The Taliban message is a partial truth at best. What is true for the Islamic State is not true for Al–Qaeda and others such as the Uighur Turkestan Islamic Party (TIP) and the Islamic Movement of Uzbekistan.

The Taliban appear to believe that they can get away with the differentiation because they perceived the United States as more focused in the withdrawal negotiations on ensuring that the Islamic State, Al-Qaeda, and other militants will not be allowed to use Afghanistan as a base for international operations rather than on getting them expelled from the country.

The perceived US focus may have been rooted in a concern that if Taliban’s hands were forced, they would let militants slip out of the country and not hand them over to authorities. That would make it difficult to control their movements or ensure that they are either entered into deradicalization programs or, if warranted, brought to justice.

“It’s a Catch-22. The Taliban ensuring that Al Qaeda sticks to rule risks putting a fox in charge of the chicken coop. How much better that is than having foxes run wild remains to be seen,” said a retired counter-terrorism official.

Officials of the Trump administration that negotiated the agreement suggest that the continued presence of Al-Qaeda and other militants in Afghanistan would violate the accord with the Taliban.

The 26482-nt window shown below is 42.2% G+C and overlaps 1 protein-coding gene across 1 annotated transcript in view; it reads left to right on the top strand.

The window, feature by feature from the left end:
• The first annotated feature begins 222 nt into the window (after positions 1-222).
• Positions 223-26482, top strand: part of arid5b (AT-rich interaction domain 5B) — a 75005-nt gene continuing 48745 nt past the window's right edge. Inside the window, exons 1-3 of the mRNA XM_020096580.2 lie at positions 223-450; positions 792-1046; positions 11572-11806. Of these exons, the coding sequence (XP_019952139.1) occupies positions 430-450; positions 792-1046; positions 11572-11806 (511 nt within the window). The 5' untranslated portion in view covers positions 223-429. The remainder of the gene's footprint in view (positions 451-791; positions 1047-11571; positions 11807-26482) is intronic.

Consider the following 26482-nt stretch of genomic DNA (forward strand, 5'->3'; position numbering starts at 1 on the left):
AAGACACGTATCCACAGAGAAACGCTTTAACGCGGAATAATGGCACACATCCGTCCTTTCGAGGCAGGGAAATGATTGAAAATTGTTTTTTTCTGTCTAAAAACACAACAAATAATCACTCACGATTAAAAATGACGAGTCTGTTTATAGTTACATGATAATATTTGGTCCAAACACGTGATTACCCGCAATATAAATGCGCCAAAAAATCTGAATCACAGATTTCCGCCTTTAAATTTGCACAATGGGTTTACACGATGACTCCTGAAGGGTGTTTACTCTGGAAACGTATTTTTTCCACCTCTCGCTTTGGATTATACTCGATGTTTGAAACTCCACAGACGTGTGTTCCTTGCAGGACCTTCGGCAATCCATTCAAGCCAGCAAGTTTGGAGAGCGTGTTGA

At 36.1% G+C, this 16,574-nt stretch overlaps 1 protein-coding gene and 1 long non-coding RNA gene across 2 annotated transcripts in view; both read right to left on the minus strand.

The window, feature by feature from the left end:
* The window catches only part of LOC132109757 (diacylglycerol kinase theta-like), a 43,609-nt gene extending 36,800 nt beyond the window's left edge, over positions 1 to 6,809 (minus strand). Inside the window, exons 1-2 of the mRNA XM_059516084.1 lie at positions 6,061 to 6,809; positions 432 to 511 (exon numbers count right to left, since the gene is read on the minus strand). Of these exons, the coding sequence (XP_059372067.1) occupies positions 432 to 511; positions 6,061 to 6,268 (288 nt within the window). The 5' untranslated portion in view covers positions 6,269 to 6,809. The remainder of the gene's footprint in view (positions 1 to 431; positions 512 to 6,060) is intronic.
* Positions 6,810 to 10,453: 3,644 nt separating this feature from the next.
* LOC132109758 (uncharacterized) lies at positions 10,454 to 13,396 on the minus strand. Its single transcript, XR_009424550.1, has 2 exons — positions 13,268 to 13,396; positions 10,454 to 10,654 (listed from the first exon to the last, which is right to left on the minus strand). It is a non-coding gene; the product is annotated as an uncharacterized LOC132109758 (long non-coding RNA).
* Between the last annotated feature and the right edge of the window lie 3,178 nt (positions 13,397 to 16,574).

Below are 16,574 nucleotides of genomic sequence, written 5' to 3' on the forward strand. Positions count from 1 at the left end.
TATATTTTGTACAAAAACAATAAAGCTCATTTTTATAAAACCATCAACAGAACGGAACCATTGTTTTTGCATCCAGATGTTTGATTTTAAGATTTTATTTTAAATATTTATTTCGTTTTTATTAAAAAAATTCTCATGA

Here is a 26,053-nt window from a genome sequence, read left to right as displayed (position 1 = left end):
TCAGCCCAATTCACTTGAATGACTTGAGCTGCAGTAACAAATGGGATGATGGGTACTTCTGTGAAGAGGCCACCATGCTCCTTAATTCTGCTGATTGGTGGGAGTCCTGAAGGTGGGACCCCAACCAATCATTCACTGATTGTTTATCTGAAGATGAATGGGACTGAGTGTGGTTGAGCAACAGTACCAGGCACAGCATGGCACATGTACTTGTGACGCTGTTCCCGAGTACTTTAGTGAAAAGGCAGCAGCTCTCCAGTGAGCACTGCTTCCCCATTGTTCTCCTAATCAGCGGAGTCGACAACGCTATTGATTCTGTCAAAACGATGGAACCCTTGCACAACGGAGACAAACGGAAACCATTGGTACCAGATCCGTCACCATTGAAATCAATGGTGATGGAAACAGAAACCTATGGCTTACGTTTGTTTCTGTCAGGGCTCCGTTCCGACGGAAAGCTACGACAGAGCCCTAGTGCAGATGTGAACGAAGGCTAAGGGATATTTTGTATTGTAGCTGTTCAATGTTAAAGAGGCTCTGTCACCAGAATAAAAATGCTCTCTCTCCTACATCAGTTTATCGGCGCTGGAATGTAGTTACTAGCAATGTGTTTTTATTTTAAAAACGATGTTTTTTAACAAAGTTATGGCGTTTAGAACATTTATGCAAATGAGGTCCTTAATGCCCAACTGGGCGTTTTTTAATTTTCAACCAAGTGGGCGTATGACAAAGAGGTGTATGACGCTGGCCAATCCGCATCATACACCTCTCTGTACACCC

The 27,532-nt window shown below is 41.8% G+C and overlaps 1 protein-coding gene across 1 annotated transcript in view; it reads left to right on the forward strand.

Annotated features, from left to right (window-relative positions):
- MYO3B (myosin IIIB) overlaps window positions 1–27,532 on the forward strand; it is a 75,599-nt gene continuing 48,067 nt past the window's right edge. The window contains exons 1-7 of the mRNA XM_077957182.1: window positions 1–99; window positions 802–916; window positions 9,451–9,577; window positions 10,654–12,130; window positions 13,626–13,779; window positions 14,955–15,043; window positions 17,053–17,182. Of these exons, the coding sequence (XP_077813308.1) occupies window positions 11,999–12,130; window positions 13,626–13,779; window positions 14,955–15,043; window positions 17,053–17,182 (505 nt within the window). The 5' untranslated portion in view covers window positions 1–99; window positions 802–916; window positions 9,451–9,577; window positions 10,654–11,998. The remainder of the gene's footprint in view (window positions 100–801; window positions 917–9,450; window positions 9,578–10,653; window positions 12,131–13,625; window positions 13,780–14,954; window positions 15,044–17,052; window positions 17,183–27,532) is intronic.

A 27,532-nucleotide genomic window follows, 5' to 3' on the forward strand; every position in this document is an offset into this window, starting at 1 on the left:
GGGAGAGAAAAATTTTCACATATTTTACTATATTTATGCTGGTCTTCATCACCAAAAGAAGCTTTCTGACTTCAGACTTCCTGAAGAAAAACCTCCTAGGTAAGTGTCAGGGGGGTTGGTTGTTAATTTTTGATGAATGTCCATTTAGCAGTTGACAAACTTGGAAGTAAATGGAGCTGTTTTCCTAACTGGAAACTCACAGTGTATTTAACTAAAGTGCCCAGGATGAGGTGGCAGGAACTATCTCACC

Former Vice President Mike Pence as well as Trump era State Department counterterrorism coordinator Nathan Sales argued that the deal “required the Taliban…to refuse terrorists safe harbour.

Russia and China, while publicly more measured in their statements, are likely to share western concerns. Russia held military drills earlier this month with Tajik and Uzbek troops in Tajikistan, 20 kilometres from the border with Afghanistan.

Al-Qaeda may have been boosted in recent weeks by multiple prison breaks in which the Taliban freed operatives of Al-Qaeda and other militant groups. It remains unclear however to what degree the breaks will help the group strengthen its presence in Afghanistan.

General Mark Milley, chairman of the US Joint Chiefs of Staff, warned this week that al Qaeda and the Islamic State could quickly rebuild their networks in Afghanistan.

The United Nations recently reported that Al-Qaeda “is present in at least 15 Afghan provinces”, and that its affiliate in the Indian subcontinent, “operates under Taliban protection from Kandahar, Helmand and Nimruz provinces.” 

“Without information on who exactly escaped, it is difficult to determine whether historically significant figures remain within AQ’s AfPak network, or if it is mainly composed of newer figures these days, whether local or regional foreign fighters,” cautioned political violence scholar Aaron Y. Zelin. Mr. Zelin was referring to Al-Qaeda’s Afghanistan-Pakistan network.